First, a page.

Photographing International swimming

August 13, 2018  •  1 Comment

When you photograph a new sport for the first time it is always advisable to start at junior events so you get to understand the nature of it, the way they do things and the type of shots that may be possible. However, there was no time to plan ahead for my visit to Glasgow for the European swimming championships in August 2018 and thus it was very much a 'deep end' learning experience at a major international event with global interest. But, it's good to challenge yourself and stretch your capability once in a while.

Although it is a marvellous opportunity to see and photograph some of the worlds top swimmers in action it was undoubtedly my most difficult assignment to date. A number of things contributed to that. For starters, I wasn't prepared for the fact that the action is 'full-on' with no gaps between races. As soon as one race is finished the swimmers for the next race are being introduced to the crowd. It is particularly frenetic during the heats where the swimmers for the next race are virtually standing on their starting blocks whilst the previous race is still finishing. This means you have no time to download, edit, caption and send out images to an agency in-between races - unless you decide to miss a couple of races whilst you get your head in the laptop.

The second issue is that you can finish a 90 minute event with hundreds of images and if it's an unfamiliar sport then keeping track of which swimmer is in your photos and which race they were in can be a nightmare. You have to think about how you are going to keep good order and organisation within your shoot. Swimmers are not like footballers, they don't have easily identifiable numbers on their shirt and shorts and with all the splashing going on over eight lanes of a race it can be a nightmare to accurately identify the correct swimmer just from a partial bit of face showing. It helps that most have country flags on their swim caps (although two swimmers from the same country can be in the same race) and the really helpful swimmers also have their surname on their caps which is fantastic. I made sure I took a photo of the 'scoreboard' at the start and end of each race which ensured that I knew that the batch of images in-between were from that particular race. You can also use the colours of the lane 'ropes' to aid your identification as only lanes 4 and 5 have yellow colours with the others being blue.

On the first day I tried to do too much, getting pictures of many of the swimmers meant identification was a tougher task. On the following two days I concentrated mostly on lanes 4 and 5 as they tend to win most races and having only two swimmers to identify in each race enhanced the simplicity of my shoot.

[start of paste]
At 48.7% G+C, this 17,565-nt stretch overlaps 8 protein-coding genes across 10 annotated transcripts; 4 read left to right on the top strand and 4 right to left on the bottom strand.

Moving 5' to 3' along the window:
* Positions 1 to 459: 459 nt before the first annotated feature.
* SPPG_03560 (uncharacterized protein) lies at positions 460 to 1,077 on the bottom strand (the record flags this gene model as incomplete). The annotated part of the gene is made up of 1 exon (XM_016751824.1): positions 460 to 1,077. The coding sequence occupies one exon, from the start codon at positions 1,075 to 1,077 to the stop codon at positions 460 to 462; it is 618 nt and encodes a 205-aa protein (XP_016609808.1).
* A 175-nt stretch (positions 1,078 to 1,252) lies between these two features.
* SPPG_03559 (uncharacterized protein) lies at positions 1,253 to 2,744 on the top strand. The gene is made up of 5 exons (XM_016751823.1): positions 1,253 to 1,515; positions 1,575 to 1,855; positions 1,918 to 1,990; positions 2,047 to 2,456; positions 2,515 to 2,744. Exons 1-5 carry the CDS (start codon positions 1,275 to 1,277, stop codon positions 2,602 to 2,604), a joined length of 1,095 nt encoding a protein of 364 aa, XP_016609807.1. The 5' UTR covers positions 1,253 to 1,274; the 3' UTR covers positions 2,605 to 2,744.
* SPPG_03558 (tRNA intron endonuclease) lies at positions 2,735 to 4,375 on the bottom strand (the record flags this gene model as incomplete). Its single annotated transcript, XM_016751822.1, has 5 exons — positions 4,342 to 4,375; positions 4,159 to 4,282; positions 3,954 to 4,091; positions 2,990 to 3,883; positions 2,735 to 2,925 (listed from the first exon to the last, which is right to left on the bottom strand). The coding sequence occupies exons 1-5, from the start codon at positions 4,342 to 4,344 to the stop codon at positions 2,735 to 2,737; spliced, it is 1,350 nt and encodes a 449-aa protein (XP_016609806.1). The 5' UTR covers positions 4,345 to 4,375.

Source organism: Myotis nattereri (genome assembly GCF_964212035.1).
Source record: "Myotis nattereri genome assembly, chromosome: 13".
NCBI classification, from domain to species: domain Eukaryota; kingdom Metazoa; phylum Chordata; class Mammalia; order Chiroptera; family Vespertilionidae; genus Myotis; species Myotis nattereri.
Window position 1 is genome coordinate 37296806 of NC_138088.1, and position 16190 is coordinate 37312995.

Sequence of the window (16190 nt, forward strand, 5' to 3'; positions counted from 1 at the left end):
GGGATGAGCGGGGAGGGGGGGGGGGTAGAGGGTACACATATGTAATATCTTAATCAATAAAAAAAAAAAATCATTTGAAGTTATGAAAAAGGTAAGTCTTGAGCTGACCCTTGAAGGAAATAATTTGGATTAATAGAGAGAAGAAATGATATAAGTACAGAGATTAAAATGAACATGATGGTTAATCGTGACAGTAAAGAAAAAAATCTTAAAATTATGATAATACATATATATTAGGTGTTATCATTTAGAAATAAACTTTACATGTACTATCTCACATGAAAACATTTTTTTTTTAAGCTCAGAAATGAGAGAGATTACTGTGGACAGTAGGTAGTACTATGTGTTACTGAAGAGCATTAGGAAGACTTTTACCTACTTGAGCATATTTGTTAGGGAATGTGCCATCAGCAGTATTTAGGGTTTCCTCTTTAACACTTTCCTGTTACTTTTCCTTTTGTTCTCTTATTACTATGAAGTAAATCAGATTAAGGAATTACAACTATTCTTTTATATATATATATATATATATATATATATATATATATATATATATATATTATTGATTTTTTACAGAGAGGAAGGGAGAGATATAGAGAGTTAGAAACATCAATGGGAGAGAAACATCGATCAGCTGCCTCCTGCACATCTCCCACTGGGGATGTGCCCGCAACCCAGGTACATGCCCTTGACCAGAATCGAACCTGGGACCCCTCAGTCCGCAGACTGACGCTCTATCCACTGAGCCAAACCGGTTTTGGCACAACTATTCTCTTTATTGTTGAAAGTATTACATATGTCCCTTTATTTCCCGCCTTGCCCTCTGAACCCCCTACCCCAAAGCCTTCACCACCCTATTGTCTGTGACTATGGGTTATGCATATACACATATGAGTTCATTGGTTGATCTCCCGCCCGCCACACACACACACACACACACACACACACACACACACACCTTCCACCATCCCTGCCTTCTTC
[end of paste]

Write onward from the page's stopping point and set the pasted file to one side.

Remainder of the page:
In terms of equipment and camera settings I used different lenses for the three days as I couldn't be sure which would work best. Day 1 was with the 300m f2.8 which proved excellent for the nearer lanes but didn't quite have the reach that I wanted for the middle and far lanes nor for the end of pool and end of race celebrations. Day 2 was with the 600m f4 which was great for the middle and far lanes and the end of pool but not for the nearest lanes. Day 3, I used the 200-400m f4 which was best of all as it is such a versatile performer. As the light was fairly constant I left my camera settings on 1/1600th sec, f4 with ISO on auto and this ranged from ISO1000 to ISO3200. For the medal ceremonies they brought the swimmers down to our photographers pen and we could use flash which enabled greater depth of field into the image. 

After the first day I concluded that Freestyle swimming is a 'splash fest' and useless for photography, with backstroke not being much better. The best images would come from breaststroke and butterfly particularly where I could get an end of lane head-on position with the swimmers moving into undisturbed water. These positions were limited and not always available but they produced some of my best shots.

Luckily the lighting at the Tollcross arena in Glasgow was good bright and white for the TV broadcast so I had none of the white balance issues that can cause problems in lesser swimming venues. I chose to shoot in RAW rather than JPEG as I was unsure of the nature of the event and wanted as much flexibility as possible. A big thank you to the media organisers at Glasgow - the media suite and facilities were superb, we had ethernet and power at poolside at the photographers station with wifi that also worked very well for all my three days.

A great event, a new sport and much was learned about photographing swimming.

 


Comments

Yuvraj Agarwal(non-registered)
Nice information. Thanks for sharing the article in the blog.
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